Is the Idea of a Personality Disorder Outdated?
A month into my second social work placement in a psychiatric facility, I was allocated a young woman (“Cathy”) who had recently attempted suicide.
She had been found in her car with a plastic bag and ligature, a bottle of whiskey and a pyramid of sedatives. She didn’t want to be here and very nearly wasn’t.
When I met with her I was immediately struck by the way she described the sad wreckage of her life. Her face seemed calm, even at times amused, and laconic, as if underplaying the horror would make it alright for her, and perhaps more importantly — me.
It was as if she didn’t want to hurt my feelings or her own by being upset. The fear of being overwhelmed was always close to the surface, and the dark places she visited at night were not somewhere she wanted to go with me.
She was closely monitored by the nurses and her room was regularly turned over and searched for razors or knives — with good reason. After my first meeting with her, I visited the nurse’s station to check her file and was helped by a nurse who turned to a page with the clinician’s summary.
Cathy was “Axis II” and the note in her file was underlined by the nurse with a pencil and a pursing of the lips. She had been diagnosed with a personality disorder (BPD) and placed unwittingly into the category of those whose behaviour is seen as manipulative and (perhaps more tellingly) taking up valuable clinical resources.
She wasn’t really “ill,” just twisted, indulgent, and demanding. All this was conveyed in a glance and gesture.
It was the first of my many encounters in the private and public mental health systems with the judgement that accompanies a diagnosis of BPD — a potent label that’s hard for people to live down.
Cathy had a long history of trauma and recent bereavement. Her bad feelings made her vulnerable and she hadn’t developed good resources for self-soothing or emotion regulation. Did that make her a bad person or someone who didn’t deserve help?
I remember sitting with her while she worked on a jigsaw puzzle. She was perturbed by my presence, perhaps feeling that she needed to perform in some way or that I was somehow assessing her. There was an uneasy silence between us. I had made it to the other side of the professional/patient wall — but it wasn’t always a comfortable place for me.
I could understand why she was wary and mistrustful. All the system had done was to judge and label her — keeping her safe, perhaps, but nothing really therapeutic had happened during her admission. She was given meds and close monitoring — that’s about all. Perhaps that was all they could do given limited resources and the high level of risk she represented.
The label of BPD comes with a whole package of prejudices and assumptions — Winona Ryder in a white gown, wandering the bleak corridors of an upstate asylum, a young girl crying alone on a bed.
An unstable young woman with wild and unpredictable emotions, a person who is hard to get close to, someone who is reckless and often self-destructive, a person who can’t handle the ordinary pressures of life and relationships.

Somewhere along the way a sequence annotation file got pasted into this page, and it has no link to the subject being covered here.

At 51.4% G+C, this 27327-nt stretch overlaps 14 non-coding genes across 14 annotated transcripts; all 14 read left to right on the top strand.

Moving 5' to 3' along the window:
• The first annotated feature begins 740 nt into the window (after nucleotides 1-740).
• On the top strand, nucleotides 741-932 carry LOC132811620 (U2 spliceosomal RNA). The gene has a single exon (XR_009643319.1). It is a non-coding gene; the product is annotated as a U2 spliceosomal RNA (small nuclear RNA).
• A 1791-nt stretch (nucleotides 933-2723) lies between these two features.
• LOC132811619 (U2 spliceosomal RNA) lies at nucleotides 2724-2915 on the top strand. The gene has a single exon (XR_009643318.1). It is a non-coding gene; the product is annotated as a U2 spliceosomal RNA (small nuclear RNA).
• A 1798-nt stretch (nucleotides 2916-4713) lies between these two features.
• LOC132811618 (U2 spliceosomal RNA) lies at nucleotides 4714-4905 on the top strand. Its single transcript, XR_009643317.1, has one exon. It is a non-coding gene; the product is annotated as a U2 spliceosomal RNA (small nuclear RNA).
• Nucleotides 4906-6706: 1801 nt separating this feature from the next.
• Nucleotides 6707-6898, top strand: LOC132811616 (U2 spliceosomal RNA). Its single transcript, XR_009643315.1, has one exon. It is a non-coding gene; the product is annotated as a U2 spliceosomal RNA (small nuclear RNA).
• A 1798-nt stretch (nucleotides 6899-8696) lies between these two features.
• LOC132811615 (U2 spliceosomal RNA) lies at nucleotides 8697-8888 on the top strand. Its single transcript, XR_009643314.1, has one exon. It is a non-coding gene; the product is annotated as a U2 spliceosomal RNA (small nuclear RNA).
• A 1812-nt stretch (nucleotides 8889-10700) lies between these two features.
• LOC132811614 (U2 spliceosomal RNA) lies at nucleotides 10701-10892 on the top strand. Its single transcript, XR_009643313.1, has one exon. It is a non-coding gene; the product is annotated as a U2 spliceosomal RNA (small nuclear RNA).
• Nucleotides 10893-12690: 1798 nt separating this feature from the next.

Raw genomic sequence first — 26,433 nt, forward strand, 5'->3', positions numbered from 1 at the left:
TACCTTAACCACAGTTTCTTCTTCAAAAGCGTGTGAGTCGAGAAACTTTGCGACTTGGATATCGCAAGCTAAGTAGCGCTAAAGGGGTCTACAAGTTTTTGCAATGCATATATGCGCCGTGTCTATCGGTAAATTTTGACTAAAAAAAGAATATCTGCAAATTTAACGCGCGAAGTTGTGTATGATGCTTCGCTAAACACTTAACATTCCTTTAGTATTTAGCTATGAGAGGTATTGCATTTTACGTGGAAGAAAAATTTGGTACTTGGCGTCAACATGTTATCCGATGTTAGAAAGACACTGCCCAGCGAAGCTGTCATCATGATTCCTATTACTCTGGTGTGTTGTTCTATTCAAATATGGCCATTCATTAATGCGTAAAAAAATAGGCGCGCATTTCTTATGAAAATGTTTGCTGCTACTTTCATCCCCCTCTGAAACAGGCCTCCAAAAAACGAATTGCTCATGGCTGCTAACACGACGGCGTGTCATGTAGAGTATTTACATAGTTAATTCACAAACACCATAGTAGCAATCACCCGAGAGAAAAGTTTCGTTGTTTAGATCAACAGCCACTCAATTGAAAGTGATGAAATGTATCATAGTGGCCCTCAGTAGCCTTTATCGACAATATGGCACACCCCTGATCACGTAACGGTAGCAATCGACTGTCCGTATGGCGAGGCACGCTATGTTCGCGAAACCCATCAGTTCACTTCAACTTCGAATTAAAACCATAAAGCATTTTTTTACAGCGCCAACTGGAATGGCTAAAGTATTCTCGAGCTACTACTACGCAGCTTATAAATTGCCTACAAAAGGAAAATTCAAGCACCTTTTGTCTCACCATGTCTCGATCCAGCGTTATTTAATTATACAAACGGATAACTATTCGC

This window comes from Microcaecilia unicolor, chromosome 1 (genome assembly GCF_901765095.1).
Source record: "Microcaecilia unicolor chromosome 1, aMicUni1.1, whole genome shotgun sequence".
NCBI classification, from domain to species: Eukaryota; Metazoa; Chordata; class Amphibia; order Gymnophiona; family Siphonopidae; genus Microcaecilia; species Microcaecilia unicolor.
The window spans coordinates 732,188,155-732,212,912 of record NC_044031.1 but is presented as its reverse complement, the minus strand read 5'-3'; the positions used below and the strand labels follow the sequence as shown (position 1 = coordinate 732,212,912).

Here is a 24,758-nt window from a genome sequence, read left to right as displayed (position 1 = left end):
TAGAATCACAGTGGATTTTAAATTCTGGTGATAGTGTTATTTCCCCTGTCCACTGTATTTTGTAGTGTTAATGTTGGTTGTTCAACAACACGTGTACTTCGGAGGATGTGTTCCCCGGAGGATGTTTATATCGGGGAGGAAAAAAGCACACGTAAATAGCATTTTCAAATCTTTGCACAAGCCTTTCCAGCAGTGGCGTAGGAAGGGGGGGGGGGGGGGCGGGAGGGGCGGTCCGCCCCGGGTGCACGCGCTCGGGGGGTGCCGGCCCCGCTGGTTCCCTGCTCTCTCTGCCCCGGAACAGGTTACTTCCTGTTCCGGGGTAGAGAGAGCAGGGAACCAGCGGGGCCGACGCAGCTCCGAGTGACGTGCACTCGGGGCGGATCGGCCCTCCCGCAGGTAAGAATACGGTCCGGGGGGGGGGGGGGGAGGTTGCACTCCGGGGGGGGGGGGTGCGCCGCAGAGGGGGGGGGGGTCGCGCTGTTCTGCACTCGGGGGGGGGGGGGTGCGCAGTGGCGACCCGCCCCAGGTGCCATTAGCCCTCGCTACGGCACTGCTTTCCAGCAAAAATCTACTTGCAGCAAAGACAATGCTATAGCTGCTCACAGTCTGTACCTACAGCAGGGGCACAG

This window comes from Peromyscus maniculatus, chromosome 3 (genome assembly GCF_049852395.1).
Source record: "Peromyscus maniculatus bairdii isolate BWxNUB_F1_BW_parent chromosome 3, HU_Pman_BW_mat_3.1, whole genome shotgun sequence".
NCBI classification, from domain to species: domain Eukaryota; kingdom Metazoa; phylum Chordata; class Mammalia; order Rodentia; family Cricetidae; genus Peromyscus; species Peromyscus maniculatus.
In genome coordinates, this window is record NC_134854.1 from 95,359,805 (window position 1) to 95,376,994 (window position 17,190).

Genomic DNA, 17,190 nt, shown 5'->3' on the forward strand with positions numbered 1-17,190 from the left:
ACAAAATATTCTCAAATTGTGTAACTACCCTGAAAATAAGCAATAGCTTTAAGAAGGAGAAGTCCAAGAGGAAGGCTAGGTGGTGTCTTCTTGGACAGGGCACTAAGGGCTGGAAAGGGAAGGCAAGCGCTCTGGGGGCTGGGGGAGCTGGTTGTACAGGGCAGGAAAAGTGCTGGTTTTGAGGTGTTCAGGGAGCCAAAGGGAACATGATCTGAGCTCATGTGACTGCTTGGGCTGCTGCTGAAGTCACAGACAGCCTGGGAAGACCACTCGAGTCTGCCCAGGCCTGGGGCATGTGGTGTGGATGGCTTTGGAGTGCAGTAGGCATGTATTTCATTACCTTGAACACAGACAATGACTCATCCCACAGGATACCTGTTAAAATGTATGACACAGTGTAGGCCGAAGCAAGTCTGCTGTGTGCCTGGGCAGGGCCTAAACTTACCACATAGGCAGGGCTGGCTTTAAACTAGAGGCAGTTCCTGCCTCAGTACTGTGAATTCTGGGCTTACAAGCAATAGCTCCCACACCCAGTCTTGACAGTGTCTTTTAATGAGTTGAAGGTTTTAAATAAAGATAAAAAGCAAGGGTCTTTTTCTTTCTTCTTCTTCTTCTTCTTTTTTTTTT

From within the mental health system, the view can be worse — people with BPD are seen as “using up” valuable clinical resources.
Deliberately getting themselves into the hospital and taking up beds which might otherwise go to those who have a “genuine” biological illness such as bipolar or psychosis.
They are often seen as manipulators, seeking attention through self-harm and suicidality.
Personality disorders like BPD are the black sheep of the mental health system, always acting out, not fitting in, and intransigently resisting pharmacological help.
Some people find the label liberating — finally understanding what is wrong with them and that it isn’t their fault.
But many others feel worn down by a system which often chooses judgment over real empathy, because that is much quicker and easier in a stressed and under-resourced mental health system which is focussed on through-put and risk management at the expense of human contact.
The reality for most people with BPD is that life is difficult, painful and lonely. Just to survive, day after day is exhausting. Fear can accompany every social interaction — will this person like me? Will they affirm my shaky sense of self or will they reject me?
Anticipating even the slightest hint of rejection brings people with this diagnosis into contact with the intense trauma that sits just under the surface. Abandonment is the endgame, and rather than experiencing the pain of being abandoned, they will do things that can make others less inclined to help them, often bringing about the very thing they fear the most.
Each person they meet has the potential to destroy them.
Everyday life for someone with BPD is like living on the verge of a waterfall — at the mercy of tides and the elements — the next contact could send them over the edge.
People with BPD do not have the words to describe these overwhelming mental states — they just ARE, and it feels like they are in it, now and forever, swallowed up by emotions that can’t be controlled or understood. No wonder they often want to end their suffering through suicide, or try to manage their emotions through cutting.
It’s an exhausting, painful struggle just to stay alive.
Its time we got rid of the stigma created by outmoded labels in mental health. We need to start looking at the trauma that lies at the heart of the illness. To use empathy rather than judgment and see people as humans with a history rather than problems to be solved.